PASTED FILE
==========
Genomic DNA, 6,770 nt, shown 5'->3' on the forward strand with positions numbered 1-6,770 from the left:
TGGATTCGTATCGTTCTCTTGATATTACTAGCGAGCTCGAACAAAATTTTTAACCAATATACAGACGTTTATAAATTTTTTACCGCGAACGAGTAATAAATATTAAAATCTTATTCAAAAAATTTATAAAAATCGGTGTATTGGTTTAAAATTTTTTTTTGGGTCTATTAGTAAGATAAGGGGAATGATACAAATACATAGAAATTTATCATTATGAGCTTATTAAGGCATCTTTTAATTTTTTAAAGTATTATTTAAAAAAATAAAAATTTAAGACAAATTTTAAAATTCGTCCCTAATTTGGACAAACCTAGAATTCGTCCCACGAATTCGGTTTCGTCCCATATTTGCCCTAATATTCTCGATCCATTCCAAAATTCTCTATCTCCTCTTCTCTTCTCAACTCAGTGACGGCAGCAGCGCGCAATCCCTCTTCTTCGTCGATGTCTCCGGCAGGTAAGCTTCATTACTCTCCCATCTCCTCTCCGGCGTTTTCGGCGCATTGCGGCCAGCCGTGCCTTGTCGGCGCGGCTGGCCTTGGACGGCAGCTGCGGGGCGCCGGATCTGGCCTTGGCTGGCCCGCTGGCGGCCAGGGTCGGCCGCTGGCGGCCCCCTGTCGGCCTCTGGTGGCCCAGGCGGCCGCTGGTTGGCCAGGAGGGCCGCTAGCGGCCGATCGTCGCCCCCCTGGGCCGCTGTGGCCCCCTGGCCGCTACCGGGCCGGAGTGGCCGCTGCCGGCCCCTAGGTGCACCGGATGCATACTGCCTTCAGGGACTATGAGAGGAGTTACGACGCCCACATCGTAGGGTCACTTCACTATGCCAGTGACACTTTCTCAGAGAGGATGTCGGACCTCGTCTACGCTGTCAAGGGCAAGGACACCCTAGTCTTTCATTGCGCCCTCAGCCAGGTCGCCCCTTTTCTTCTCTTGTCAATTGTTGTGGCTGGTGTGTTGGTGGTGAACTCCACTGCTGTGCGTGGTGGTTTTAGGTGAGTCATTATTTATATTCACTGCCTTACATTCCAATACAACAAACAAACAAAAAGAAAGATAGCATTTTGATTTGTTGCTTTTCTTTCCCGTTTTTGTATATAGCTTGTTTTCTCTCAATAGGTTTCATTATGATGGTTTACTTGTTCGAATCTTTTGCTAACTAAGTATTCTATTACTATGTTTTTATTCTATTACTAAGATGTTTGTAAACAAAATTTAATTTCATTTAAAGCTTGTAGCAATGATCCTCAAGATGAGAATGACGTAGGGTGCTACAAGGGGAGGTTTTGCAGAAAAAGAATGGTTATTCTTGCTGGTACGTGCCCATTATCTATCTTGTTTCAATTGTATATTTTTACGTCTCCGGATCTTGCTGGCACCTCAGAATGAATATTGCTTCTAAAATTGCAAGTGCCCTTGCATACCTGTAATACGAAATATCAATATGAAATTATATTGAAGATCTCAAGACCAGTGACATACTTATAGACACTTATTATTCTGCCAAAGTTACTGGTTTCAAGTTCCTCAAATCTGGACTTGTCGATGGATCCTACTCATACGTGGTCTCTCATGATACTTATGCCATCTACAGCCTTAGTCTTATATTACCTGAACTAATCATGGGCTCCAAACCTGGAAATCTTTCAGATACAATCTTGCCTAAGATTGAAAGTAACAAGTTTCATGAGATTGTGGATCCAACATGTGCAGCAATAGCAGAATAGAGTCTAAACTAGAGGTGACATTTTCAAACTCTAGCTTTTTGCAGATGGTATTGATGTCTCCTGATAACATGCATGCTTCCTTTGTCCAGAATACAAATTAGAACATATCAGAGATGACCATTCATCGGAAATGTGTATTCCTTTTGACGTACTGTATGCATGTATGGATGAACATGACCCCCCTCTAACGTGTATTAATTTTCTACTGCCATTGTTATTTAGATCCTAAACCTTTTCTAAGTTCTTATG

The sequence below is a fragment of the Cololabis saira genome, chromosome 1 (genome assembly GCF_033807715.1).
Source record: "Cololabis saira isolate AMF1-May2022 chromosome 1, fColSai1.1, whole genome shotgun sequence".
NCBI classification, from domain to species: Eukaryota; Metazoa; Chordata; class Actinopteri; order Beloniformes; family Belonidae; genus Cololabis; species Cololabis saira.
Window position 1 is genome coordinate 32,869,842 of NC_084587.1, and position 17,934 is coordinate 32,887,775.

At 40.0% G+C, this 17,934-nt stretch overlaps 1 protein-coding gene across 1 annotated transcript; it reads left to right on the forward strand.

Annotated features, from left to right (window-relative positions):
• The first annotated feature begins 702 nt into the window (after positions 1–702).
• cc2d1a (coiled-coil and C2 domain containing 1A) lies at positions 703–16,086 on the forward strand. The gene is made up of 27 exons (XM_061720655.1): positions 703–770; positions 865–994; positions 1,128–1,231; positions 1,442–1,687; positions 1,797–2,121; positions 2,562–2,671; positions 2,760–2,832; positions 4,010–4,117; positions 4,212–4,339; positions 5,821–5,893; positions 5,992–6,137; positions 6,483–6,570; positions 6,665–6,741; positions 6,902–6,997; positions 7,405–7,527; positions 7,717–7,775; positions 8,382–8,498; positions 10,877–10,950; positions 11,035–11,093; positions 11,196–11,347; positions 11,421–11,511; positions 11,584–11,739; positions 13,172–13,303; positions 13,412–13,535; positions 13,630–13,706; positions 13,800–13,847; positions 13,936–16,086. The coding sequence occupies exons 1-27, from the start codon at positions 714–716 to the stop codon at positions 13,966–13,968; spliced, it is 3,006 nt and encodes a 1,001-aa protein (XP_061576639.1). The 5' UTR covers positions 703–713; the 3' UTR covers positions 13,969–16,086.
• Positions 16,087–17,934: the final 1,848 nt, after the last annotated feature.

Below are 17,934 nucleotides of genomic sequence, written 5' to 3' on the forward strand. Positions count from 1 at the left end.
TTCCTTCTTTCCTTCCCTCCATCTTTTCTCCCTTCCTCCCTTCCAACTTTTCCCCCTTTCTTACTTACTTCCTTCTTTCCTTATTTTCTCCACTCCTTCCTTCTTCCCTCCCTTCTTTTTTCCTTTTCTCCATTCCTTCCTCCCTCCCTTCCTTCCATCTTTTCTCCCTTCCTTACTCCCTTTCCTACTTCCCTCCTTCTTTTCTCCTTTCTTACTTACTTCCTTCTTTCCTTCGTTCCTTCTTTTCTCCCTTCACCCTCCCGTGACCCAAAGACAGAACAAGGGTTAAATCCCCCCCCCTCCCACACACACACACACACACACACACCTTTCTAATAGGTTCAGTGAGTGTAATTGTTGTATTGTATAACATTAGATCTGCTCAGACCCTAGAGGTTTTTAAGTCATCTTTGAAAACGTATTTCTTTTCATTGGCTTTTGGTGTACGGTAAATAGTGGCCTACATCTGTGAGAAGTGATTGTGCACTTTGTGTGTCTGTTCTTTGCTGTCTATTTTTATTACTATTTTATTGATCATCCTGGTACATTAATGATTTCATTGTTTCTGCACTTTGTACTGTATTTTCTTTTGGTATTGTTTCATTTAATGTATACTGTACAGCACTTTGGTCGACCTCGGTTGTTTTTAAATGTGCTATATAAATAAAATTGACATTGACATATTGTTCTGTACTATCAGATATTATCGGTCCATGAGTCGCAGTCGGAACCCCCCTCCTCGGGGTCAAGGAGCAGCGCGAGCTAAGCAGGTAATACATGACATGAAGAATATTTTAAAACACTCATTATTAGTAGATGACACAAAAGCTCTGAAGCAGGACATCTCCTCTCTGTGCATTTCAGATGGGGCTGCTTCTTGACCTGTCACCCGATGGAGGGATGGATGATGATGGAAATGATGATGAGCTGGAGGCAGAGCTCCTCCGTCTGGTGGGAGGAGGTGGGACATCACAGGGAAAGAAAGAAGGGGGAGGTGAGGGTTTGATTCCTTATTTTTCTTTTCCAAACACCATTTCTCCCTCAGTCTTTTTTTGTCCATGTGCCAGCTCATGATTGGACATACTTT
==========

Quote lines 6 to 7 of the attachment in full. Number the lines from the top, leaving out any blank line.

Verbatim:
Window position 1 is genome coordinate 32,869,842 of NC_084587.1, and position 17,934 is coordinate 32,887,775.

At 40.0% G+C, this 17,934-nt stretch overlaps 1 protein-coding gene across 1 annotated transcript; it reads left to right on the forward strand.